Over the last few years, the FinTech industry in MEA has gone through positive transitions, due to enormous efforts from both the private and the public sector. FinTech firms are becoming an integral part of the modern banking industry in the region, and will continue to grow in the upcoming years as well.
Industry experts believe that this positive wave can bring several meaningful changes with a collaboration between banks and FinTech firms. While banks have the customer base, Fintech firms have efficient and cheap service solutions. Both the parties can benefit each other by working together.
“Both banks and FinTechs have common goals. Their partnership can bring valuable elements to the financial services space,” said Jayesh Patel, head of Liv, the digital banking unit of Dubai’s biggest lender, Emirates NBD.
By the end of 2022, the Fintech industry in the Middle East and Africa is forecasted to make up 8 percent of the total revenue of the region’s financial services. Driven by increased investment and customer demand, this number can even go higher.
Mr. Patel also stressed on the banks’ ability to launch new services quickly as well as the efficiency of FinTech firms in monetizing their innovations.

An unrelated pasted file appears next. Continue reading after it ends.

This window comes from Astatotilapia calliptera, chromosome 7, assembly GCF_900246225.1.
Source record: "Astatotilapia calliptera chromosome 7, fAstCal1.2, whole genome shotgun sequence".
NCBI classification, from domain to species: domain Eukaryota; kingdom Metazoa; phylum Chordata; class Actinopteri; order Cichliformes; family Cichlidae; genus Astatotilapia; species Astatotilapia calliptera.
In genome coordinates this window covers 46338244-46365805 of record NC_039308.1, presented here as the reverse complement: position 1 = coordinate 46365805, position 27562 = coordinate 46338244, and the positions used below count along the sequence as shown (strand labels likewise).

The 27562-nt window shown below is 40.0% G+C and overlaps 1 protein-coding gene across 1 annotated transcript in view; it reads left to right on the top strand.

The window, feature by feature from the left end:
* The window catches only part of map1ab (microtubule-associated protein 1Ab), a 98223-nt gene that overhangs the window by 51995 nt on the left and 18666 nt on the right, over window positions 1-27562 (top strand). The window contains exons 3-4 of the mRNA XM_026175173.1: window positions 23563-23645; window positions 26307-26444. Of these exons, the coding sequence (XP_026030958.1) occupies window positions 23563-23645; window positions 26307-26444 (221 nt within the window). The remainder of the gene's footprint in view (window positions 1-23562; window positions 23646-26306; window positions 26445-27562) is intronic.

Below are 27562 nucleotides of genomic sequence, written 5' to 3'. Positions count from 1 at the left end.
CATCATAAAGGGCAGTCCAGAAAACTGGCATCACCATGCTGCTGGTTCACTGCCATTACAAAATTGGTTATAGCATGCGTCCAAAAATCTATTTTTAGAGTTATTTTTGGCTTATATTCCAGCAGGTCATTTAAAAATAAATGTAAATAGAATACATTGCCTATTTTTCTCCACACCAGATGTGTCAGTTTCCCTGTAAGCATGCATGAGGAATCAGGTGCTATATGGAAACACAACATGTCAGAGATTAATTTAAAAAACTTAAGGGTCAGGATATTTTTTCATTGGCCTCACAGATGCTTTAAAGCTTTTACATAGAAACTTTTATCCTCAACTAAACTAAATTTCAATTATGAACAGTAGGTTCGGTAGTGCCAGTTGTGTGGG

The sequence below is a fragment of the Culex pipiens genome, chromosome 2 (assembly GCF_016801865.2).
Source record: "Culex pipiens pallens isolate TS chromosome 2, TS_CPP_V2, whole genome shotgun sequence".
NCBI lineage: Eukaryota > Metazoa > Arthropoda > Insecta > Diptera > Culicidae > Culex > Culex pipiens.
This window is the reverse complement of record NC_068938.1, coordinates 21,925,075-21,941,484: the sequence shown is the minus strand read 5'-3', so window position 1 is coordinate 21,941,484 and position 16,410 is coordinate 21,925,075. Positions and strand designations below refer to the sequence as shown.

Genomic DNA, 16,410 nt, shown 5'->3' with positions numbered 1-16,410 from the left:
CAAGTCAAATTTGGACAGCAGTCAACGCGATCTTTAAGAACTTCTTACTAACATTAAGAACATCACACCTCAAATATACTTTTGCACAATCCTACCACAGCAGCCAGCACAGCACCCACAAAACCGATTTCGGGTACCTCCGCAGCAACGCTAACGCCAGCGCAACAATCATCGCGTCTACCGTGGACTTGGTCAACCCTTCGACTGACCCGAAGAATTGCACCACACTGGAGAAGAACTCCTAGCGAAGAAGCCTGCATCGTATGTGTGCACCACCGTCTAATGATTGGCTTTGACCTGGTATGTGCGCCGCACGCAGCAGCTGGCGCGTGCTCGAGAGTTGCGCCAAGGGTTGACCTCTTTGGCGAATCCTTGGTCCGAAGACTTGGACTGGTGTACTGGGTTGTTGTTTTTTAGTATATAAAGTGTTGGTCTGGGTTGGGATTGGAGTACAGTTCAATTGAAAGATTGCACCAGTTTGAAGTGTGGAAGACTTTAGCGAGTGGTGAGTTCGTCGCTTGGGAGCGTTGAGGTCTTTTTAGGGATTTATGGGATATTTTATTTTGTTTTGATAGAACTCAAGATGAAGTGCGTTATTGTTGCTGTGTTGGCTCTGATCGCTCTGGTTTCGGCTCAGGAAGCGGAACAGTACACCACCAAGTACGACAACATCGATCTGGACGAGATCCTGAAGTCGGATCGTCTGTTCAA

“FinTechs focus on specific issues, solve them and create an improved experience for the customer. This allows banks to add more services for their clients,” he told The National.
The global payment industry giant Visa, which works with FinTech firms and banks closely, has seen positive signs, as collaboration is happening in a well-planned way.
“FinTech start-ups can use resources, infrastructure and scale of traditional banks, while banks can harness the data analytics capabilities and low-cost model to improve customer experience and reduce operational costs,” said Otto Williams, Visa’s vice president and head of strategic partnerships – FinTech and ventures – for Central Europe, Middle East and Africa.
The Head of Retail Banking at Standard Chartered UAE, Sonny Zulu, explained the importance of growth of the FinTech industry. “Traditional banks cannot match the pace of FinTech innovation … [whereas] the latter cannot stand on their own. A partnership between them is a win-win situation that ensures compliance to financial regulations and consumer protection while capitalising on the trending innovations,” said Mr Zulu.
American multinational bank Citi has joined the FinTech revolution of the region as well, by announcing a FinTech challenge for companies based on the MENA.
“We are calling on FinTechs with relevant innovative solutions, ranging from existing enterprises to early stage start-ups. This will uncover innovative solutions for our clients,” said Emre Karter, treasury and trade solutions head for Mena, Pakistan and Turkey at Citi.
“By offering the FinTech community the opportunity to showcase their ideas, we hope to contribute in the development and growth of the overall financial ecosystem in the region,” Mr Karter added.